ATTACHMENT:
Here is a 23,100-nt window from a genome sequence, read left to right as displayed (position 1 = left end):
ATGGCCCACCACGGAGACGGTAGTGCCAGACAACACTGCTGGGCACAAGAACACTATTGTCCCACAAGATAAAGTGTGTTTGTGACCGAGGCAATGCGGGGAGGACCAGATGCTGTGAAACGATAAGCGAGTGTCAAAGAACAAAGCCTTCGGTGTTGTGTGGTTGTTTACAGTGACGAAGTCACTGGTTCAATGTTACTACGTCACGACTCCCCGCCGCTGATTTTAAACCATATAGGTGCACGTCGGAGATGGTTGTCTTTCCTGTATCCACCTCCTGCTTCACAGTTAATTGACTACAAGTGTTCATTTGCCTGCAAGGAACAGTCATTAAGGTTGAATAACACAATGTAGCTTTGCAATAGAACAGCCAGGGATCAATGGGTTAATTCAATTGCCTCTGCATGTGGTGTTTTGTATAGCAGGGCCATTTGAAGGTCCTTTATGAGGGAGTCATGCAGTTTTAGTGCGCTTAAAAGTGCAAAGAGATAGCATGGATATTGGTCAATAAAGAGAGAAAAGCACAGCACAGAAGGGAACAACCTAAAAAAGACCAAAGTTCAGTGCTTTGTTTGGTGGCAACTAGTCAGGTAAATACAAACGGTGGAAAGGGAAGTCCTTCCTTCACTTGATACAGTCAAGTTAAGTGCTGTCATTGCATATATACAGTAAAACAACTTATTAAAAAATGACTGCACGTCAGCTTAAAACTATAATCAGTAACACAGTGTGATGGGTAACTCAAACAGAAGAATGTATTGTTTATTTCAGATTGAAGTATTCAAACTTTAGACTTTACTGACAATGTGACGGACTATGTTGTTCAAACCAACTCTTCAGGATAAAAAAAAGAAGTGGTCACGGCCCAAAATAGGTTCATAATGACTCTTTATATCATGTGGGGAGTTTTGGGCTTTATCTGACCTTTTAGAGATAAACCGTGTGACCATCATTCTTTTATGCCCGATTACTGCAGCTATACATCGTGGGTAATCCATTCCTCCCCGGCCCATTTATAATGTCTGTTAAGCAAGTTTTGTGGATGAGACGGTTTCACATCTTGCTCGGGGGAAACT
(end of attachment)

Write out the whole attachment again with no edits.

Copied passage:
Here is a 23,100-nt window from a genome sequence, read left to right as displayed (position 1 = left end):
ATGGCCCACCACGGAGACGGTAGTGCCAGACAACACTGCTGGGCACAAGAACACTATTGTCCCACAAGATAAAGTGTGTTTGTGACCGAGGCAATGCGGGGAGGACCAGATGCTGTGAAACGATAAGCGAGTGTCAAAGAACAAAGCCTTCGGTGTTGTGTGGTTGTTTACAGTGACGAAGTCACTGGTTCAATGTTACTACGTCACGACTCCCCGCCGCTGATTTTAAACCATATAGGTGCACGTCGGAGATGGTTGTCTTTCCTGTATCCACCTCCTGCTTCACAGTTAATTGACTACAAGTGTTCATTTGCCTGCAAGGAACAGTCATTAAGGTTGAATAACACAATGTAGCTTTGCAATAGAACAGCCAGGGATCAATGGGTTAATTCAATTGCCTCTGCATGTGGTGTTTTGTATAGCAGGGCCATTTGAAGGTCCTTTATGAGGGAGTCATGCAGTTTTAGTGCGCTTAAAAGTGCAAAGAGATAGCATGGATATTGGTCAATAAAGAGAGAAAAGCACAGCACAGAAGGGAACAACCTAAAAAAGACCAAAGTTCAGTGCTTTGTTTGGTGGCAACTAGTCAGGTAAATACAAACGGTGGAAAGGGAAGTCCTTCCTTCACTTGATACAGTCAAGTTAAGTGCTGTCATTGCATATATACAGTAAAACAACTTATTAAAAAATGACTGCACGTCAGCTTAAAACTATAATCAGTAACACAGTGTGATGGGTAACTCAAACAGAAGAATGTATTGTTTATTTCAGATTGAAGTATTCAAACTTTAGACTTTACTGACAATGTGACGGACTATGTTGTTCAAACCAACTCTTCAGGATAAAAAAAAGAAGTGGTCACGGCCCAAAATAGGTTCATAATGACTCTTTATATCATGTGGGGAGTTTTGGGCTTTATCTGACCTTTTAGAGATAAACCGTGTGACCATCATTCTTTTATGCCCGATTACTGCAGCTATACATCGTGGGTAATCCATTCCTCCCCGGCCCATTTATAATGTCTGTTAAGCAAGTTTTGTGGATGAGACGGTTTCACATCTTGCTCGGGGGAAACT